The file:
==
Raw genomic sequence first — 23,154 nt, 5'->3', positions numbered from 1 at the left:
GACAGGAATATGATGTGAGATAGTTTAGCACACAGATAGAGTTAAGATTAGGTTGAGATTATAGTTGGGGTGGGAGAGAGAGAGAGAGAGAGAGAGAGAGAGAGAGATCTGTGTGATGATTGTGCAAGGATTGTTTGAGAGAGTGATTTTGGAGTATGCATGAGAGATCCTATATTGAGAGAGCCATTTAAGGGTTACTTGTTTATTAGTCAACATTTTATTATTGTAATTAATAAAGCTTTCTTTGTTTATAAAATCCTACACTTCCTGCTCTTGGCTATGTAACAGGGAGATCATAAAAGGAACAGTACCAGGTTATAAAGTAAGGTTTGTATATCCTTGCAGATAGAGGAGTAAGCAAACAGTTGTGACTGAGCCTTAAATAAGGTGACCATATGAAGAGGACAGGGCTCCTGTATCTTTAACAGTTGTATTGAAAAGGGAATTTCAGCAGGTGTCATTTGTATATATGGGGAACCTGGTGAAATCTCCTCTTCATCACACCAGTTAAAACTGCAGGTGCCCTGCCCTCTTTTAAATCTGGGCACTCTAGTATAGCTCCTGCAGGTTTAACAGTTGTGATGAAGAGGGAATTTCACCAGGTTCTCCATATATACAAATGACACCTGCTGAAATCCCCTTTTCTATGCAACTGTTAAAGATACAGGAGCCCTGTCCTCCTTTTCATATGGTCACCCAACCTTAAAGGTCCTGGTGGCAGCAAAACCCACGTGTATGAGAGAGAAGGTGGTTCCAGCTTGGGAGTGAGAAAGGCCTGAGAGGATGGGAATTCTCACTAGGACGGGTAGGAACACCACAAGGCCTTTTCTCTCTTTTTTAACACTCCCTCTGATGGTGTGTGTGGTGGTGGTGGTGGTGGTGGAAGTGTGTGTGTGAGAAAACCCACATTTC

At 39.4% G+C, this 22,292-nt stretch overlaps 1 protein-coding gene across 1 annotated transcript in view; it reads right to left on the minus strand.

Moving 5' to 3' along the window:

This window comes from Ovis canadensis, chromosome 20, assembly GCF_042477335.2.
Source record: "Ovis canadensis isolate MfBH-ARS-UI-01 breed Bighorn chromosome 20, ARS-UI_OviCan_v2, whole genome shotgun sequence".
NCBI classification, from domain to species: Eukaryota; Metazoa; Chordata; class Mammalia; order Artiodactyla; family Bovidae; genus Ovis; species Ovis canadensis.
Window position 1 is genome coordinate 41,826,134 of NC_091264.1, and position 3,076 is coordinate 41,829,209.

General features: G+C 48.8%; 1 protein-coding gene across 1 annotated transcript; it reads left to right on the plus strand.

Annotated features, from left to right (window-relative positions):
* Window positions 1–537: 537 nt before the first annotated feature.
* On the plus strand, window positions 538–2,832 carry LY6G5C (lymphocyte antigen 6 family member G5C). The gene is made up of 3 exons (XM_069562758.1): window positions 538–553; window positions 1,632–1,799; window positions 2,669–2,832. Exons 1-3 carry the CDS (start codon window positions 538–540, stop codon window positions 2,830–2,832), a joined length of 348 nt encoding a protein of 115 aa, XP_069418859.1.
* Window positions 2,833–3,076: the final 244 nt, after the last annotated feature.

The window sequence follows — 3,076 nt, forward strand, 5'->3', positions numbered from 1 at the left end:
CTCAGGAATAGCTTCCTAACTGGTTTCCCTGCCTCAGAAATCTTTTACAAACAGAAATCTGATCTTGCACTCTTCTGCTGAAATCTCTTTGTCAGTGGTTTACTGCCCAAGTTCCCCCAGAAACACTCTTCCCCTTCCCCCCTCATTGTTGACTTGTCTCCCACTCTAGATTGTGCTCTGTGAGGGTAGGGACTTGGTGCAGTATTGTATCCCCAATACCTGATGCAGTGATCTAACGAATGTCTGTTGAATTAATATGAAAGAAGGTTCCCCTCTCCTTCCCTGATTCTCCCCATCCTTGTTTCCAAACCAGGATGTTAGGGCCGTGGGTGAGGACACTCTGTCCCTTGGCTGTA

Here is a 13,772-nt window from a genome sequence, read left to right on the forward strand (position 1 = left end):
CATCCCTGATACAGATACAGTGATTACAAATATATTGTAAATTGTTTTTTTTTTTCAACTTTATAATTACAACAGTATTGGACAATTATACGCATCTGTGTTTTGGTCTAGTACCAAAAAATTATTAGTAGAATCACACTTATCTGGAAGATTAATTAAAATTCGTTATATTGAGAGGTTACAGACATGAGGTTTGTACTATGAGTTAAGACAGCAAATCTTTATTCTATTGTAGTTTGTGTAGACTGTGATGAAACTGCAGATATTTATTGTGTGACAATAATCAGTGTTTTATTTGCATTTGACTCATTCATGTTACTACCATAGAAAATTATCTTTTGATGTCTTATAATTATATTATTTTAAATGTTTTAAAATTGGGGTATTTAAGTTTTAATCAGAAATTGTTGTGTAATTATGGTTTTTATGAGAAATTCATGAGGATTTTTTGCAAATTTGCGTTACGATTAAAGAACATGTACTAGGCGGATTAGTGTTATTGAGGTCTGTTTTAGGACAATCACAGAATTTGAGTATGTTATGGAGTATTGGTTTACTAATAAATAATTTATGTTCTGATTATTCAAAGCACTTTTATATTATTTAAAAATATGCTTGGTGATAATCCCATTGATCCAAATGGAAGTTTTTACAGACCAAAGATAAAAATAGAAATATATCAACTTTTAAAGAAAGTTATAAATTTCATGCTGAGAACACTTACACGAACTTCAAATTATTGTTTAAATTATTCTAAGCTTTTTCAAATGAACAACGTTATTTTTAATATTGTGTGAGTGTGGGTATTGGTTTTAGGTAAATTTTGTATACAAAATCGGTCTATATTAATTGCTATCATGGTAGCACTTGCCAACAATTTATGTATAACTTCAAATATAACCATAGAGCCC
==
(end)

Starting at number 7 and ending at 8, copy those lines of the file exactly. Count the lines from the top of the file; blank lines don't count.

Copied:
NCBI classification, from domain to species: Eukaryota; Metazoa; Chordata; class Mammalia; order Artiodactyla; family Bovidae; genus Ovis; species Ovis canadensis.
Window position 1 is genome coordinate 41,826,134 of NC_091264.1, and position 3,076 is coordinate 41,829,209.